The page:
One does not envy the “intelligence community” and the Attorney General the task of finding in the next few weeks a solution that has eluded the government for the past several months. In the end, the “transition” may well resemble the notorious Bridge to Nowhere.
In the meantime, the President announced, as a “First Step,” two measures that appear to be more cosmetic than substantive. One measure was to direct that “Effective immediately, we will only pursue phone calls that are two steps removed from a number associated with a terrorist organization instead of the current three.” As explained in Blog 24, Part I, the “third step” was only used in a very few instances and there is no evidence that it was associated with abuse of any sort. On the other hand, intelligence officials appear to acknowledge that it was of only marginal importance.
The second measure was to direct the Attorney General “to work with the Foreign Intelligence Surveillance Court so that during this transition period, the database can be queried only after a judicial finding or in the case of a true emergency.” Under current practice, however, a query is made only after supervisory NSA officials certify that it meets the standard of a “reasonable, articulable suspicion” that it is associated with a foreign terrorist organization. The President did not suggest a change in the standard (to e.g. “probable cause”) and it is unlikely that the FISA Court will reach different conclusions as to the need for particular queries. The principal concern of intelligence officials is the delay that would result from seeking court orders. Recognizing this concern, the President suggested an exception in the case of a “true emergency.” As critics have pointed out, however, the President did not attempt to define a true emergency or by whom its existence would be determined.
Both the President’s speech and the commentary that followed it ignored a fundamental point: The only genuine threat to privacy exists not when numbers are merely collected and compared with other numbers, but only after a number is “tipped” to the FBI for investigation. As described in the report of the President’s advisory panel:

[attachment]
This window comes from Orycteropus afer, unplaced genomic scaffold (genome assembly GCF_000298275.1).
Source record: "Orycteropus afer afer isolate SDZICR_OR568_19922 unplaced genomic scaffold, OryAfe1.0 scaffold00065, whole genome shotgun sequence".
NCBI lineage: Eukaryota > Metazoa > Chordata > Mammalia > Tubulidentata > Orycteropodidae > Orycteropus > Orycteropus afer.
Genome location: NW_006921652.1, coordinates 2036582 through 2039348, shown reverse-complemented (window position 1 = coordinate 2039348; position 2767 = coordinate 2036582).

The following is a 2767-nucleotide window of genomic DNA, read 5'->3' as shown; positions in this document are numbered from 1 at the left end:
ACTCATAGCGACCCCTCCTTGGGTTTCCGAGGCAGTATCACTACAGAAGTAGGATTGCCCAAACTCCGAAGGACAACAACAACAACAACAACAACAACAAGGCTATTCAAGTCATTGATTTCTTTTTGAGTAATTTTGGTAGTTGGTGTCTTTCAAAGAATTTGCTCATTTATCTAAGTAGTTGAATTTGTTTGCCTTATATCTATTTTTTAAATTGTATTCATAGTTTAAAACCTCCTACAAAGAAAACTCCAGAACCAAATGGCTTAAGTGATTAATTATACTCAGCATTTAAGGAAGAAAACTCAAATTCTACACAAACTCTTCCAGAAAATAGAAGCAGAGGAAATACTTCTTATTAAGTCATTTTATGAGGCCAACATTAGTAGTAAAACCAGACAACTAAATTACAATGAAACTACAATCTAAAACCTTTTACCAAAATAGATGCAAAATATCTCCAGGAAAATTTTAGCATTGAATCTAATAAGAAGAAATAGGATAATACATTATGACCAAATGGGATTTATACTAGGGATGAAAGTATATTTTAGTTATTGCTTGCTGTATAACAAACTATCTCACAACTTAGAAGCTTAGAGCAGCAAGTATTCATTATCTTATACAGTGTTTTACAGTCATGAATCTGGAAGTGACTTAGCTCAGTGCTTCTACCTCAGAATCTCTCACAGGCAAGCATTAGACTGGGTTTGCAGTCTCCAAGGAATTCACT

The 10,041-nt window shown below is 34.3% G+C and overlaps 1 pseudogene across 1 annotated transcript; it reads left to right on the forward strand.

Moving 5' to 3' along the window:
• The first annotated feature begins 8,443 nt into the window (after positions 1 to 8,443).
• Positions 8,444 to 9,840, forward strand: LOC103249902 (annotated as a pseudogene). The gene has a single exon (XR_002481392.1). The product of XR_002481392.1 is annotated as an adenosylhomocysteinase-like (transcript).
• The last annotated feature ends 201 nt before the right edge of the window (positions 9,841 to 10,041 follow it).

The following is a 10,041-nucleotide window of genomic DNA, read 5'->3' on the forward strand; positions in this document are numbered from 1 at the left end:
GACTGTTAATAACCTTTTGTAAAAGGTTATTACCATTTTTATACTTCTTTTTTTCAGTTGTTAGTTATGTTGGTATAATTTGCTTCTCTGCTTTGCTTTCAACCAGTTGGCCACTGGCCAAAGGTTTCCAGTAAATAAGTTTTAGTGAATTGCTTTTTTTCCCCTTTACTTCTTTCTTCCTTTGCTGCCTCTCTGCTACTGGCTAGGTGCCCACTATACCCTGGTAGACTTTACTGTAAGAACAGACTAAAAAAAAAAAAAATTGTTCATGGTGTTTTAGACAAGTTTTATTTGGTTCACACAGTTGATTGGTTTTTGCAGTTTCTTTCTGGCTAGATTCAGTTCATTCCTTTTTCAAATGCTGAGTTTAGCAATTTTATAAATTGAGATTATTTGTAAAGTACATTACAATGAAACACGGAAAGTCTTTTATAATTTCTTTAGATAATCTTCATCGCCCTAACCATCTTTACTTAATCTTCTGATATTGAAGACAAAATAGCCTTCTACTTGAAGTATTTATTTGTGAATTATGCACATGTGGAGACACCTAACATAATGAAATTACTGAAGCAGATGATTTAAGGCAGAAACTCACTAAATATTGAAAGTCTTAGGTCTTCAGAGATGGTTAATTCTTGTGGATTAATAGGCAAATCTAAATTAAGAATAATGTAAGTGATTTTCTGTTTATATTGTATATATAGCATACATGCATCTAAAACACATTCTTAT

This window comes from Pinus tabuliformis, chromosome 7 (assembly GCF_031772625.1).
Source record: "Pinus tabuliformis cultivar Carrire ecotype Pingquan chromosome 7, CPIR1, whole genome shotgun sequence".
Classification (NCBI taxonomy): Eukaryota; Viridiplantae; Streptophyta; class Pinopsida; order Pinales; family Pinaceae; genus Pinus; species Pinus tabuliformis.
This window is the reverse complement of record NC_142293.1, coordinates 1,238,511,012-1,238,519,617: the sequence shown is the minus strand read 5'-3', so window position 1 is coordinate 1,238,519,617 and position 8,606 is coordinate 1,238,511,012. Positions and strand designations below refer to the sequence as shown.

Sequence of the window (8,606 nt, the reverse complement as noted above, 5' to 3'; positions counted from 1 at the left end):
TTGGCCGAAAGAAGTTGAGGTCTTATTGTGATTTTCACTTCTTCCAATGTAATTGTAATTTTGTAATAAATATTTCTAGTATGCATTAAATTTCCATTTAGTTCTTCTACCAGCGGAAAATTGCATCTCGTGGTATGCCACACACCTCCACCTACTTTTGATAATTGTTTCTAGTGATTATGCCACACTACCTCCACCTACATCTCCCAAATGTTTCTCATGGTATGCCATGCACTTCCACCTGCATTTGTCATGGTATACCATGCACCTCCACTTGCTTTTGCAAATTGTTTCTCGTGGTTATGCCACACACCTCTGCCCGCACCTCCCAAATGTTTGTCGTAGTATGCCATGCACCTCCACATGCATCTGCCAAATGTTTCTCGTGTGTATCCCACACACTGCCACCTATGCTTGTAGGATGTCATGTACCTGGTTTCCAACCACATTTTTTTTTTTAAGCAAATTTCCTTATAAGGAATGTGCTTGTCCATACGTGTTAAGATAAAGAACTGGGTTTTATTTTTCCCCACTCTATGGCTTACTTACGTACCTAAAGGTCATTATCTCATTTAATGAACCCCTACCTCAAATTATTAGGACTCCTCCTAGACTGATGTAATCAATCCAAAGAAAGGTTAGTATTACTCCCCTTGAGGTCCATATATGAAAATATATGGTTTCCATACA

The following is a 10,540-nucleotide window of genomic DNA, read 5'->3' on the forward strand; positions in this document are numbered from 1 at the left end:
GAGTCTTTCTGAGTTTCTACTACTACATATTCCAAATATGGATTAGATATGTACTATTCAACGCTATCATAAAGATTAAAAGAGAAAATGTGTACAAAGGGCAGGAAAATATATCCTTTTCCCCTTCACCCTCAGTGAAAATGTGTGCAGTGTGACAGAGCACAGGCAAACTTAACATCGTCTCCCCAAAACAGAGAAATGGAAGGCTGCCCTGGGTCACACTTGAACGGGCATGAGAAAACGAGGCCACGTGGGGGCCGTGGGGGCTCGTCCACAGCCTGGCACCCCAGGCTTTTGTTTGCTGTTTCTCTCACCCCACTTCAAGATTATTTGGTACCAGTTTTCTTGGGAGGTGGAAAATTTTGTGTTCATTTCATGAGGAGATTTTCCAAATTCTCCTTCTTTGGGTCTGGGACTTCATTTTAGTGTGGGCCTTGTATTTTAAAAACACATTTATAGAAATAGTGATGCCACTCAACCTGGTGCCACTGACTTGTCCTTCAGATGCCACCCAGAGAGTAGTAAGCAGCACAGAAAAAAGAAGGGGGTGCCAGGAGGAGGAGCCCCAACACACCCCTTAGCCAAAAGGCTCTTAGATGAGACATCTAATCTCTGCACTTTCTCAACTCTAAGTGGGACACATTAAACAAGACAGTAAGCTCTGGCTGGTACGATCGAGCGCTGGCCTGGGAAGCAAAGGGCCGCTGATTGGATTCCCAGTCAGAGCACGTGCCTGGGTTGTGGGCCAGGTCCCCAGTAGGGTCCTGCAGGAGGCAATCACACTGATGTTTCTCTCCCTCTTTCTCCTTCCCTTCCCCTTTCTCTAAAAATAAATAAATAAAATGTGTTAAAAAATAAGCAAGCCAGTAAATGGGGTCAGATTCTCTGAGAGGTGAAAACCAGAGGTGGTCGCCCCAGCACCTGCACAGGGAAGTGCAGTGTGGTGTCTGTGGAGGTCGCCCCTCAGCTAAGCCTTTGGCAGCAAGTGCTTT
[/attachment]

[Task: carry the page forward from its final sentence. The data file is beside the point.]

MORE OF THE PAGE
In 2012, NSA’s 288 queries resulted in a total of twelve “tips” to the FBI that called for further investigation. If the FBI investigates a telephone number or other identifier tipped to it through the section 215 program, it must rely on other information to identify the individual subscribers of any of the numbers retrieved. If, through further investigation, the FBI is able to develop probable cause to believe that an identifier in the United States is conspiring with a person engaged in terrorist activity, it can then seek an order from the FISC authorizing it to intercept the contents of future communications to and from that telephone number.
If one is seriously concerned about privacy, the law might be amended to confirm expressly that the NSA has no authority to determine the identity of subscribers and that it must obtain a court order before referring the numbers to the FBI to do so (and to investigate further.) On the basis of available evidence, RINOcracy.com does not believe that such a change is necessary and we are concerned about the delay that it might entail. We point out, however, that if additional measures are deemed necessary to protect privacy, that is a point on which discussion should be focused.
RINOs may well have differing views as to the balance to be struck between national security and privacy. However that may, they will do a service by viewing with a critical eye the pronouncements of the Administration, Congress and the media.